Lump-sum taxation is a simplified method for determining the basis of assessing the tax payable by foreign nationals who are resident in Switzerland but not engage in any gainful employment in the country. Over the last years this type of taxation has come under pressure in Switzerland. In autumn 2012 parliament approved measures to tighten lump-sum taxation, which will now be implemented as planned on the basis of the results of the vote.
More stringent requirements
As before, lump-sum taxation will be assessed on the basis of the taxpayers living expenses. However, the minimum expense is now assumed to be equal seven times the annual resident expense (currently five times) or three times the cost of meals and accommodation in a hotel. A minimum threshold on CHF 400'000 has been set as the assessment base at the federal level. The cantons must also determine a freely selectable minimum assessment base (the canton of Zug has set a minimum of CHF 420'000 whereas the minimum in the cantons of Luzern and Schwyz is CHF 600'000).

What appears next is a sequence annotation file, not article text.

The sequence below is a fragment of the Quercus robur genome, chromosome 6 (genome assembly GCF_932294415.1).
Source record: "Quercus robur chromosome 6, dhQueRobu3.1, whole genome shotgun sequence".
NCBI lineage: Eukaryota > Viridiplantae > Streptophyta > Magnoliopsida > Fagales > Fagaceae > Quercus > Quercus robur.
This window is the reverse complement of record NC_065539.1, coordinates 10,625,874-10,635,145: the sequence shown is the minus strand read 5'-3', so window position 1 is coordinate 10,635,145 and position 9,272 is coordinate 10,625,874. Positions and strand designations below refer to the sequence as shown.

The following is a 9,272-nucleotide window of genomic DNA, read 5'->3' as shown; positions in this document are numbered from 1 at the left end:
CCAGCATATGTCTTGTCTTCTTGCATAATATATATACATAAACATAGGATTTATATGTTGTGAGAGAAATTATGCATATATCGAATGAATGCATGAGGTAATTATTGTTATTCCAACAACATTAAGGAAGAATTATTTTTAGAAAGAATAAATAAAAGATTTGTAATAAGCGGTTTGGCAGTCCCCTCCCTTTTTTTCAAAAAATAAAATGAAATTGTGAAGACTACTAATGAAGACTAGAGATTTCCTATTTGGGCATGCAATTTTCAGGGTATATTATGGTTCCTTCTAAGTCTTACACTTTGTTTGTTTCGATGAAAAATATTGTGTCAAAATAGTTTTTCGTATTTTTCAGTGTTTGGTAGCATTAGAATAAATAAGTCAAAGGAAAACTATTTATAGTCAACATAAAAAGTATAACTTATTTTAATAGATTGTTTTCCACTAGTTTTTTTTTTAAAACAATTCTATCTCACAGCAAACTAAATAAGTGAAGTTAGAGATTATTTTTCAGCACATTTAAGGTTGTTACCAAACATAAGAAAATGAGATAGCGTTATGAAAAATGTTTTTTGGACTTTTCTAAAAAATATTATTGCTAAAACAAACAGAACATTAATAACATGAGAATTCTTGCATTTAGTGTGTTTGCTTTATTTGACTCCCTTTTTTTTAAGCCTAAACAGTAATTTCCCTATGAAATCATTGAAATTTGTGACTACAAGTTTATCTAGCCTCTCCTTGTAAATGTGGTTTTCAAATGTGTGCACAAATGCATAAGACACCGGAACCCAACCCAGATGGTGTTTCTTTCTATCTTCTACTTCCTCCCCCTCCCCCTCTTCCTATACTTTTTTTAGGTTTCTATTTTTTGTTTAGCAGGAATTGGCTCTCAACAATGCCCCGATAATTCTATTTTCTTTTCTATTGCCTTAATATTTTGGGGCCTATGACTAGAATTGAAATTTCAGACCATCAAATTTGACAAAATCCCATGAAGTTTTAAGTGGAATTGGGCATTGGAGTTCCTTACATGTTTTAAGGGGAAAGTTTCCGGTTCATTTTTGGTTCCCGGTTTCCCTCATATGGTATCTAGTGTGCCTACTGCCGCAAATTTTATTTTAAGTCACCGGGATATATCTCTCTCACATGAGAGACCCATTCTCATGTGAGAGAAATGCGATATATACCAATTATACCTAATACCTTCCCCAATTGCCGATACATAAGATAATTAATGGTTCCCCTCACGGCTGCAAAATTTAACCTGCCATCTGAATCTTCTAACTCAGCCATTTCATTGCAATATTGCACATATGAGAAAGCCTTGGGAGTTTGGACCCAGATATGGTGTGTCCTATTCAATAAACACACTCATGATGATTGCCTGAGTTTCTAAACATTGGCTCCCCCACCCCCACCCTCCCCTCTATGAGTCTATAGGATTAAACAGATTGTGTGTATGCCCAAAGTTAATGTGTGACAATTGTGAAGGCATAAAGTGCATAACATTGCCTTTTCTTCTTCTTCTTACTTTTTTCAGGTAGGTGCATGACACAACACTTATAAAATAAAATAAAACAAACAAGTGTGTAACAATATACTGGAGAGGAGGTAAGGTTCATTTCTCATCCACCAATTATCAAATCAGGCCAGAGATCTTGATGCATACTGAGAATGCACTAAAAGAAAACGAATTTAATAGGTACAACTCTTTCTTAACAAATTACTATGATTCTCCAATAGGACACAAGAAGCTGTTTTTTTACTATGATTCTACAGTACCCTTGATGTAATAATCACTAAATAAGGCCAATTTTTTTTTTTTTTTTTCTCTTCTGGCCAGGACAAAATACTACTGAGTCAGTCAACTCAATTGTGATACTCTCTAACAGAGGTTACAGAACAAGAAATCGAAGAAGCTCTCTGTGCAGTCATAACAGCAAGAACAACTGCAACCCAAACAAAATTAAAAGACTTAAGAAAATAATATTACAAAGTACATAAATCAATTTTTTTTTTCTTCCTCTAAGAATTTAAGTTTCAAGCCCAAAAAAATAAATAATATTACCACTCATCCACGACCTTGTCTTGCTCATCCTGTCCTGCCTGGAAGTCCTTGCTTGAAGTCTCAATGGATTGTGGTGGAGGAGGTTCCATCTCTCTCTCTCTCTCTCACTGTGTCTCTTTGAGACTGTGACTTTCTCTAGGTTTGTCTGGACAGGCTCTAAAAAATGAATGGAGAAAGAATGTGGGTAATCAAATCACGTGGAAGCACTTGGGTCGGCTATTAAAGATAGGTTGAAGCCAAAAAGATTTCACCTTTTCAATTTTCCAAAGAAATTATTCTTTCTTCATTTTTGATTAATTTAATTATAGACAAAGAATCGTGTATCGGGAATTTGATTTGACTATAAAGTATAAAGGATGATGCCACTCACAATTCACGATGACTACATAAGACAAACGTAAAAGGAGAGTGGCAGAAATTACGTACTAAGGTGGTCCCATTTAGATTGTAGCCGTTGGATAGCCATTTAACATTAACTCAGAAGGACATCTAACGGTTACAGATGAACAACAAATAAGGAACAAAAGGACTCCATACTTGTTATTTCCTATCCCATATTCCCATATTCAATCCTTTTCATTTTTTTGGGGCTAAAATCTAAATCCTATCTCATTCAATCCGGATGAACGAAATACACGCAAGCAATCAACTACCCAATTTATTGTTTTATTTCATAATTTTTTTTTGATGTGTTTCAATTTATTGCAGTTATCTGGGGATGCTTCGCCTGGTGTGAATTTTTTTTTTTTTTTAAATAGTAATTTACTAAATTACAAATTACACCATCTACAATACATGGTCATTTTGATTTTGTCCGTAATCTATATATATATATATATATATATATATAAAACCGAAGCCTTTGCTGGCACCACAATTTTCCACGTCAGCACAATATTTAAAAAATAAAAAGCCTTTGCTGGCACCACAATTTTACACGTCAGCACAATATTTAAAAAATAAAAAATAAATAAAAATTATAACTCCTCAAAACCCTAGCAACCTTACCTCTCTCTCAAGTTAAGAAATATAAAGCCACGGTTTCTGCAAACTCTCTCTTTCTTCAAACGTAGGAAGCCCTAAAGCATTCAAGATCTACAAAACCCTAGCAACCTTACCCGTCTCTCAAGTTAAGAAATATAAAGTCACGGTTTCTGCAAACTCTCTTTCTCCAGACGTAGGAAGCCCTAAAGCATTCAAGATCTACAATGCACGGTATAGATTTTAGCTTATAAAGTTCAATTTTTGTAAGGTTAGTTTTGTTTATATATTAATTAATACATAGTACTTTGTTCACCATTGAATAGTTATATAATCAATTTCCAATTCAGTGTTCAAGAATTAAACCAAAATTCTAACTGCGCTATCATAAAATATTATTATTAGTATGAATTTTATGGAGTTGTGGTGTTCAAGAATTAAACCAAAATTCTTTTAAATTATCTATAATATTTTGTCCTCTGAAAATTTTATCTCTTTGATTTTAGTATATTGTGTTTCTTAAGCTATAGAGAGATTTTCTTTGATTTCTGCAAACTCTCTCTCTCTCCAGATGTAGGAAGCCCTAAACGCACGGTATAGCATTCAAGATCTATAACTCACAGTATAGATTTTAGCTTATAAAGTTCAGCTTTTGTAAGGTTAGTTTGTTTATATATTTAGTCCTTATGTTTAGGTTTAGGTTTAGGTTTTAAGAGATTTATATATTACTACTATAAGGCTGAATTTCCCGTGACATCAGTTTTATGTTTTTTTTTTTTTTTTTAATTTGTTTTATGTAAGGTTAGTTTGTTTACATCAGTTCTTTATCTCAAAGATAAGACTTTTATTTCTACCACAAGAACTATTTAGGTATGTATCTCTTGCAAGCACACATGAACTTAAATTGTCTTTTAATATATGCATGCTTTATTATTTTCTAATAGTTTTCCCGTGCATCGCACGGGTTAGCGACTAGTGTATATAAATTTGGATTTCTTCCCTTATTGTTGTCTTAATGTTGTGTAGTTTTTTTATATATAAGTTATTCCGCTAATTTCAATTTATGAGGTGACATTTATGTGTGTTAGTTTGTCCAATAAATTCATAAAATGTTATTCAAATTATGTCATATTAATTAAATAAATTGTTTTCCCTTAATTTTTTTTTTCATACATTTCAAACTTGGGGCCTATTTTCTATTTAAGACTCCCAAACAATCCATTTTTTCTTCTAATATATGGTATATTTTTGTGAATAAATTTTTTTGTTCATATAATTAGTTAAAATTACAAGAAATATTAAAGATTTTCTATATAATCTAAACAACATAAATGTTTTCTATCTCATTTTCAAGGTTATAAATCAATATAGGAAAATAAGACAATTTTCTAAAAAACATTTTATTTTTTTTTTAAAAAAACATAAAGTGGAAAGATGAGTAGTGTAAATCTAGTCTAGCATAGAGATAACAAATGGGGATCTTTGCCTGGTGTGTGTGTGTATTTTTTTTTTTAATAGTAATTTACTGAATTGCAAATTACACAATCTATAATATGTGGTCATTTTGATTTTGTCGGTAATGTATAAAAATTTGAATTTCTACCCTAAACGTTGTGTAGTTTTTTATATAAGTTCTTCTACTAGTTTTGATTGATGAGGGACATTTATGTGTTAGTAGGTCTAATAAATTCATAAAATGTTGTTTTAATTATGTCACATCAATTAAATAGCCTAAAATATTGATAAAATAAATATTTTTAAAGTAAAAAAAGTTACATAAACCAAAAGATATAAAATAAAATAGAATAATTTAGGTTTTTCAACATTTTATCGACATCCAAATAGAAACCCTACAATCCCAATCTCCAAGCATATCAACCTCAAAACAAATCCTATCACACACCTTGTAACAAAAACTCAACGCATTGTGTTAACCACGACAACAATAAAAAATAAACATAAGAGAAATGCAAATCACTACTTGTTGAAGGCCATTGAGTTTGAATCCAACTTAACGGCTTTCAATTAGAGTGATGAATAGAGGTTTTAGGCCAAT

The more stringent requirements were incorporates in the Tax Harmonization Act (StHG) effective 1 January 2014, while the cantons have a further two years to modify their laws accordingly.
With the voters rejecting the proposal to abolish lump-sum taxation Switzerland will remain a serious contender in international competition with other countries such as Belgium, Monaco, Andorra, Gibraltar, the UK and Malta. Together with the other advantages the county offers (such as quality of life, infrastructure, political security etc.) Switzerland for sure will remain attractive to wealthy foreigners.